Personal Injury

Video evidence key in sports injury claims: Hollingsworth

By Rob Lamberti, AdvocateDaily.com Contributor

Although many injuries suffered while playing a sport are not open to lawsuits because they’re considered an inherent risk of the game, video recordings assist in separating those acts that are clearly outside of the participant’s reasonable expectations, says Ottawa personal injury lawyer David Hollingsworth.

Video is one of the best tools to verify how an incident unfolded during a game and often provides clear evidence, so the court doesn’t have to rely solely on conflicting personal versions and interpretations of bodily contact, he tells AdvocateDaily.com.

When playing sports, it is understood that by stepping onto a field, court or rink, “you’re going to assault somebody or you’re going to be assaulted” through body contact, says Hollingsworth, principal of Ottawa Personal Injury Lawyers.

“But you won’t be successful in a lawsuit for most of the otherwise illegal contact incidents because these are risks we voluntarily assume when we engage in a sport,” he says.

A 1989 ruling by the Saskatchewan Court of Appeal outlined the inherent risks associated with sporting activities, specifically hockey.

“It is clear that in agreeing to play the game a hockey player consents to some forms of intentional bodily contact and to the risk of injury therefrom,” ruled Judge Marjorie Gerwing. “Those forms sanctioned by the rules are the clearest example. Other forms, denounced by the rules but falling within the accepted standards by which the game is played, may also come within the scope of the consent.

“It is equally clear that there are some actions which can take place in the course of a sporting conflict that are so violent it would be perverse to find that anyone taking part in a sporting activity had impliedly consented to subject himself to them,” the judge stated.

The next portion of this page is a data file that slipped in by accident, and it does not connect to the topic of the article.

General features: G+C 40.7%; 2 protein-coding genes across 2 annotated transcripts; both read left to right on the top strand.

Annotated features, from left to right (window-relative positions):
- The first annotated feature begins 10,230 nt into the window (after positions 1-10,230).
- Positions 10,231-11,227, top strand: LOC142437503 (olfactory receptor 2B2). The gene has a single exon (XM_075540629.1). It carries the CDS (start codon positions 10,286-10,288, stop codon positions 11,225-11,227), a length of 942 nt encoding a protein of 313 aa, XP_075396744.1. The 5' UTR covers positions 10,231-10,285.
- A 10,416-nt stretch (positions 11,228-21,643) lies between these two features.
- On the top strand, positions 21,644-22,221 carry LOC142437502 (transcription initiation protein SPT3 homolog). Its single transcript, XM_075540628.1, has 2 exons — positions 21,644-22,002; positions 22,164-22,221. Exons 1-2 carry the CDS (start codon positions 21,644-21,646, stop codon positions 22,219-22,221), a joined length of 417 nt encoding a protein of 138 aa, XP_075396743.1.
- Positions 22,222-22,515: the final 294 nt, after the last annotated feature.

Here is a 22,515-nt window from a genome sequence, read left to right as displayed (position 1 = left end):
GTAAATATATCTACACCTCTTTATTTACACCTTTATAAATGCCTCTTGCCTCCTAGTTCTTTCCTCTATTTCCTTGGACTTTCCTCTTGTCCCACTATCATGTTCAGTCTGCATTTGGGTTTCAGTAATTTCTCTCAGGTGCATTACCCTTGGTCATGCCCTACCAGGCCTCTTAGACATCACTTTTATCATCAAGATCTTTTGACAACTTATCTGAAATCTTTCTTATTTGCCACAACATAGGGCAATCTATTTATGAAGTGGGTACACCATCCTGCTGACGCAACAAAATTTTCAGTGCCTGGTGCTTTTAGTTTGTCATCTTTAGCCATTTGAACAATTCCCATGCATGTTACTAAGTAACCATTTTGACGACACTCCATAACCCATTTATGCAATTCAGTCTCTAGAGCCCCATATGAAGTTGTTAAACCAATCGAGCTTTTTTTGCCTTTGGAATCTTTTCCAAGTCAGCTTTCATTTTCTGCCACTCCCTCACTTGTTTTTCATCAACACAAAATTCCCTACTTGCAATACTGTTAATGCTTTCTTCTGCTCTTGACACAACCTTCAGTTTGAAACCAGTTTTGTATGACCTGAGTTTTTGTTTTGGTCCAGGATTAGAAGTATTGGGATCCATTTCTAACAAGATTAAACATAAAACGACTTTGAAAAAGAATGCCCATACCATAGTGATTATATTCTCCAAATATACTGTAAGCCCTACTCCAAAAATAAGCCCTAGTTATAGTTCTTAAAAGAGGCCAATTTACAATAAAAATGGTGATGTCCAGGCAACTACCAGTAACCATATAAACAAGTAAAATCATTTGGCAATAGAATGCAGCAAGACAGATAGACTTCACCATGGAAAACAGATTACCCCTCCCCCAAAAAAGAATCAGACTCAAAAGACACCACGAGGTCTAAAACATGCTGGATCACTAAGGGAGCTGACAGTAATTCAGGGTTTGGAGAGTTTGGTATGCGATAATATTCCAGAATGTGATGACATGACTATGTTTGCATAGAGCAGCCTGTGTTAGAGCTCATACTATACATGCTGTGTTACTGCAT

It’s those incidents, where bodily contact goes beyond the generally accepted limits of sportsmanship, that can result in litigation, but presenting evidence could be problematic in court, Hollingsworth says.

“Before there was video you would have to rely on an individual’s account of what happened, and that evidence is always is tricky,” he says. “One team will say, ‘Oh, well, it was just a soccer or hockey play, and unfortunately something bad happened’ while the other team might label it as an egregious act of violence. One important factor is what, if any, action did the referee take as a result of the incident.”

In a courtroom, cases that rely solely on conflicting witness testimony are “very challenging” and courts are reluctant to convict someone for a body check “because it would change the sport altogether,” Hollingsworth says.

“With everyone having the ability to capture video on their cellphones, it could change the landscape in terms of the evidence available in this type of claim,” he says. “Hopefully, it also changes things when it comes to education and deterrents.”

Hollingsworth says in adult recreational sports leagues most players have to get up the next morning to go to work, so they generally tone down aggressive behaviour. But accidents do happen and tempers flare.

“In the men’s hockey league I play, some players don’t wear full cages and may get their teeth knocked out," he says.

An errant puck or stick could result in an accidental injury, but if someone is reckless with their stick, “You may feel they owe you an obligation because that falls outside the parameters of these inherent risks,” Hollingsworth says. “One factor that we consider when deciding on pursuing a claim is whether or not the league, the referees have a history of allowing reckless play or the player who commits the foul has a history of dirty or unusually aggressive play.

“As an athlete, I like the spirit of the game, but as a parent, I want my children and all players to be safe,” he says. “So I really think that having awareness and video to teach or deter poor behaviour is a good thing.”

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